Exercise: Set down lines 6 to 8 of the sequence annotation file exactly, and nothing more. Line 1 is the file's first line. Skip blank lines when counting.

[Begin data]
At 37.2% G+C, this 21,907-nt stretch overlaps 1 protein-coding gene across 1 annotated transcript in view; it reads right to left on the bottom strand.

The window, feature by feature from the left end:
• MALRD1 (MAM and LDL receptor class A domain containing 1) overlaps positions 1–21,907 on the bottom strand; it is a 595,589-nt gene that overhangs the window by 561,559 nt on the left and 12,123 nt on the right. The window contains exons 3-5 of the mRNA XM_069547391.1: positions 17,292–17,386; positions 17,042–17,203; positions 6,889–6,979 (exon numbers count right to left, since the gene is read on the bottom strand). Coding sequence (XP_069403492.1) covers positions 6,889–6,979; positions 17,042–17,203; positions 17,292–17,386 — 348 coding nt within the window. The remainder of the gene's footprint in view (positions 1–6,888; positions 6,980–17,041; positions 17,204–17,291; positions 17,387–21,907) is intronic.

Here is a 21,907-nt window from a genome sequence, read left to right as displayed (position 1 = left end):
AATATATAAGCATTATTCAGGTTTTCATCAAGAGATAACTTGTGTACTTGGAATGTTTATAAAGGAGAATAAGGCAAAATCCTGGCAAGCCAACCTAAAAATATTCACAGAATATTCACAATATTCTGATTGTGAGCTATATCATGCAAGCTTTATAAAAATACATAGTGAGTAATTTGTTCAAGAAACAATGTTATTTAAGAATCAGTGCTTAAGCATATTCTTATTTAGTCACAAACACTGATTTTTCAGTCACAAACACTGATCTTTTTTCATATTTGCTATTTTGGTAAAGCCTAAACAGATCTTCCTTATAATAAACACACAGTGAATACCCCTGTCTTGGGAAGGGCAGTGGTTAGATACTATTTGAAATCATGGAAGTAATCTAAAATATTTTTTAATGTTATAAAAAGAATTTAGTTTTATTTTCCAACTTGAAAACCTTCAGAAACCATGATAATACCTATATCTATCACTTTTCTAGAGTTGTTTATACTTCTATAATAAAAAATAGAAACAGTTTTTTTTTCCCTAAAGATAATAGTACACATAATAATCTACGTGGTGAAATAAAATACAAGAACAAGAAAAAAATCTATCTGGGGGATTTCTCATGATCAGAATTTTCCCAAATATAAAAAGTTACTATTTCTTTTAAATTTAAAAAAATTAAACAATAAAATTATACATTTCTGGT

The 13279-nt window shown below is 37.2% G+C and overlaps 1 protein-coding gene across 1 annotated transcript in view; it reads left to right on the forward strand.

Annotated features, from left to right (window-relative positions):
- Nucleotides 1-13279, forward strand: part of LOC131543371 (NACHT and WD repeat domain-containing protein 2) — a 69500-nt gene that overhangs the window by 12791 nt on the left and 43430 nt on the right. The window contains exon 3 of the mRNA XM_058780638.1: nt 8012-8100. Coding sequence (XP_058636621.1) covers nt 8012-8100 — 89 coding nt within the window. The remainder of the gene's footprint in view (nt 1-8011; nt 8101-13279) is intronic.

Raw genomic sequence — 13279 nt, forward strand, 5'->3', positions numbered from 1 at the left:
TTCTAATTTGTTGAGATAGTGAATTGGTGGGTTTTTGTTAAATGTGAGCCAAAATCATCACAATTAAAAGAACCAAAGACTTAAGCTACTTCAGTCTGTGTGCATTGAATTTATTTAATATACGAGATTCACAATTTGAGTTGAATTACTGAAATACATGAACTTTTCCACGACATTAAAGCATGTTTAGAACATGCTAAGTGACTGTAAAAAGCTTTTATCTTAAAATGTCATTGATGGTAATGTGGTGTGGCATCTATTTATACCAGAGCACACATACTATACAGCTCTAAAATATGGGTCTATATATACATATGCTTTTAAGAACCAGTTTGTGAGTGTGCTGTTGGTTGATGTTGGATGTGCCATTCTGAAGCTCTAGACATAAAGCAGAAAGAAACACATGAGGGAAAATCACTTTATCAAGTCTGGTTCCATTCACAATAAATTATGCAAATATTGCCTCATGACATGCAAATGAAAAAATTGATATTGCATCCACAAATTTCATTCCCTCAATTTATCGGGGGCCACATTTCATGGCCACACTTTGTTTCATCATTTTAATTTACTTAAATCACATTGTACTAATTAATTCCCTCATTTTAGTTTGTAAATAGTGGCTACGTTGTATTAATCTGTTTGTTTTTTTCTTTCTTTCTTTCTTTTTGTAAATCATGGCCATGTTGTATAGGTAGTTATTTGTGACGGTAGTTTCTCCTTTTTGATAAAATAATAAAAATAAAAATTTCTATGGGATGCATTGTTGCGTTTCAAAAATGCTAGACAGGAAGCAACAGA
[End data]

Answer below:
The 13279-nt window shown below is 37.2% G+C and overlaps 1 protein-coding gene across 1 annotated transcript in view; it reads left to right on the forward strand.

Annotated features, from left to right (window-relative positions):
- Nucleotides 1-13279, forward strand: part of LOC131543371 (NACHT and WD repeat domain-containing protein 2) — a 69500-nt gene that overhangs the window by 12791 nt on the left and 43430 nt on the right. The window contains exon 3 of the mRNA XM_058780638.1: nt 8012-8100. Coding sequence (XP_058636621.1) covers nt 8012-8100 — 89 coding nt within the window. The remainder of the gene's footprint in view (nt 1-8011; nt 8101-13279) is intronic.